West Nile Virus Detected in Lake County Blue Jay
August 1, 2001
COLUMBUS -- A Lake County blue jay is the first positive indicator that West Nile virus (WNV) has officially arrived in Ohio, according to state and local health officials. No human cases have been found. While this is the first time West Nile virus, a viral disease transmitted by mosquitoes, has been identified in the state, it is not unexpected.
"This is no surprise. We were expecting West Nile to be found in Ohio this summer," said J. Nick Baird, M.D., director of the Ohio Department of Health (ODH). "The State has been preparing for this since last year. The West Nile Virus workgroup developed a plan that includes surveillance, public education and mosquito control."
The Ohio Department of Health has established a toll-free West Nile Virus information line for general questions from the public at 1-888-411-4142. The line is staffed weekdays from 8 a.m. to 4:30 p.m. Questions regarding mosquito control or the reporting of dead crows or blue jays should be made to local health departments.
"The West Nile virus is only spread to people through the bite of an infected mosquito, not through contact with birds. It is not spread person-to-person," Baird said.
The first confirmed bird incidence of West Nile virus in the state was located in southern Lake County in Concord Township. It was confirmed through testing by scientists from the U.S. Geological Survey (USGS) in Madison, Wisc., marking the farthest west the virus has been identified, said Dr. Robert McLean, chief of the USGS National Wildlife Health Center.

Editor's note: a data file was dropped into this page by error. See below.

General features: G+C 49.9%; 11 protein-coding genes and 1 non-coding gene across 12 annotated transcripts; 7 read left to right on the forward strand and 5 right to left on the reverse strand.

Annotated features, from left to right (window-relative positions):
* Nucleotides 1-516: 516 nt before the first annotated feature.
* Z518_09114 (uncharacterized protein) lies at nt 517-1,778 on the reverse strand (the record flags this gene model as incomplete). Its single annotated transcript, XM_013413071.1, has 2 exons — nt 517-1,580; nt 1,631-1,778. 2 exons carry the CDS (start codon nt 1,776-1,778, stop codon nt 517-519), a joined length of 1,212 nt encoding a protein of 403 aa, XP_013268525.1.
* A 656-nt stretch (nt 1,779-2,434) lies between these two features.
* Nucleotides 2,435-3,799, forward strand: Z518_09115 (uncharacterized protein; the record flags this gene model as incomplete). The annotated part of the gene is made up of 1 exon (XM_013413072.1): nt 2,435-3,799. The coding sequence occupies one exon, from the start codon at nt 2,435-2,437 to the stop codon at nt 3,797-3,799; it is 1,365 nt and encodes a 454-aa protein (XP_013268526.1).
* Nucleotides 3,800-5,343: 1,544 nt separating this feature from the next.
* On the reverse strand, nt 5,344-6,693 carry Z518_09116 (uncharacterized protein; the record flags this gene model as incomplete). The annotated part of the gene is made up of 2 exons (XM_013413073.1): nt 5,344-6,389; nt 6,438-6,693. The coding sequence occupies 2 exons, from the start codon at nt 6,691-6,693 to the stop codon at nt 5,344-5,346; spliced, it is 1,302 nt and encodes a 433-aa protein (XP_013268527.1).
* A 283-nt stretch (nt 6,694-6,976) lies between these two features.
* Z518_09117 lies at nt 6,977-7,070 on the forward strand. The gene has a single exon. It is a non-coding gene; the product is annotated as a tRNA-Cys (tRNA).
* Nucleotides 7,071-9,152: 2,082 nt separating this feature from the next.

"It's not very surprising to see the virus continue its spread along the shores of Lake Erie. Last year, a pool of mosquitoes carrying the virus was identified two counties away in Erie County, Pennsylvania and positive birds were also found in western New York," McLean said, adding the bird was likely infected locally and did not fly to Lake County carrying the virus. "Blue jays are short-distance migrants and they generally stay in the same area during the summer breeding season. So we think the bird was infected nearby."
Primarily a wild bird disease, the virus has affected a small number of people, and human symptoms generally are mild. Even in areas where West Nile virus has been reported, much less than 1 percent of mosquitoes are infected. Less than 1 percent of people bitten by an infected mosquito will become severely ill. The West Nile virus has been found in nearly 80 bird species and eight mammal species, McLean said. This summer, the virus has been identified in a Florida man, three horses in Florida and hundreds of birds along the East Coast. Already, the USGS has tested more than 100 birds from Ohio, but this is the first positive test.
"The state's arboviral (mosquito-borne) surveillance system is designed to provide us with the necessary information about the infected areas so we can take the appropriate steps," according to Richard Berry, chair of the state's West Nile Virus workgroup and chief of ODH's Vector-Borne Disease Program. ?Once the virus is detected, our plan calls for increased surveillance in the immediate area. In the meantime, we encourage the public to follow established preventive measures to reduce their exposure to mosquitoes."